There was so much buzz about Patricia Lockwood’s No One Is Talking About This, that I couldn’t wait to dive in. And now I can definitely say I understand why it received so much praise in terms of timeliness and originality. The book’s structure and subject matter both touch on things that we’ve all grown oh too familiar with: our obsession with the internet, ceaseless connectivity, ever-shorter attention spans, and our disconnectedness from one another.
And yet, for all it’s relevance and powerful messages, I admit I struggled to get through this one. The story is divided into two parts, and the first is utterly fragmented, random, and practically without plot, so that I didn’t feel invested in the protagonist (or anything, really… and perhaps to some extent that is the point).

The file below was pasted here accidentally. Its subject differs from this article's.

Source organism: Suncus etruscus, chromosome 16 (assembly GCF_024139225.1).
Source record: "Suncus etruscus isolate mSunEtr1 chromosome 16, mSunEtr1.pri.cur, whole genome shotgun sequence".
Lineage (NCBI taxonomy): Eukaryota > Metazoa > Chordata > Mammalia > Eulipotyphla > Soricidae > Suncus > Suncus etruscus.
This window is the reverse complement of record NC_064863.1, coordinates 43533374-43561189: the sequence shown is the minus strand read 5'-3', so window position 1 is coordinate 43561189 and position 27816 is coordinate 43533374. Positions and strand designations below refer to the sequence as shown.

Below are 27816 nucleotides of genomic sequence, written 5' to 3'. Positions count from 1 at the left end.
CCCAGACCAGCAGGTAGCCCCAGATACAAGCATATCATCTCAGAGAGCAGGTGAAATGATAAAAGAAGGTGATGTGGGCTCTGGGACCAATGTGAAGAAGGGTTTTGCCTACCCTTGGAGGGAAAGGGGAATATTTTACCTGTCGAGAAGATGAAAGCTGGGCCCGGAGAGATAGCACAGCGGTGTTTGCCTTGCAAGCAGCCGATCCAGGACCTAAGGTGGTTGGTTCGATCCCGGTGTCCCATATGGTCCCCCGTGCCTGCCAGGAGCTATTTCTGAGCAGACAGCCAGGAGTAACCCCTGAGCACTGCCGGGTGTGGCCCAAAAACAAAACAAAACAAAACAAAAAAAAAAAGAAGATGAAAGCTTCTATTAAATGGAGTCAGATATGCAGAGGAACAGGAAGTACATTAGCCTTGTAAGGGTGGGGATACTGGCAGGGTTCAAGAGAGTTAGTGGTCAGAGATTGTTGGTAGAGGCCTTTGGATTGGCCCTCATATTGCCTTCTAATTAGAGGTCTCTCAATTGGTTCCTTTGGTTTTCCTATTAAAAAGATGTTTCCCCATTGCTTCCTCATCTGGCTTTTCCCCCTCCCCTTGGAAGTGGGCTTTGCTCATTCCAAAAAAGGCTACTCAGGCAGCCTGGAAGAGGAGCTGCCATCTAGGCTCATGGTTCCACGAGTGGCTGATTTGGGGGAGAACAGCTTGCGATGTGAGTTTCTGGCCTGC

The second part of the novel is much different than the first. A powerful plot emerges, a cast of characters is introduced, and suddenly the narrative is so compelling that I read most of it in one sitting. The story in part two, it should be said, merits a content warning (TW: terminal illness, child death) and I was utterly unprepared for how devastated I would be (especially as a new parent). And though I have to recognize the skilled writing that drew me in during this second half of the book, it was really quite difficult to get that far in this book for me.
If you’ve read this one, I’d really love to hear your thoughts, because I realize how original and relevant it was from start to finish. Did you struggle with the fragmented writing? Did you enjoy the narrative? Let me know!
Whoa. On a roll!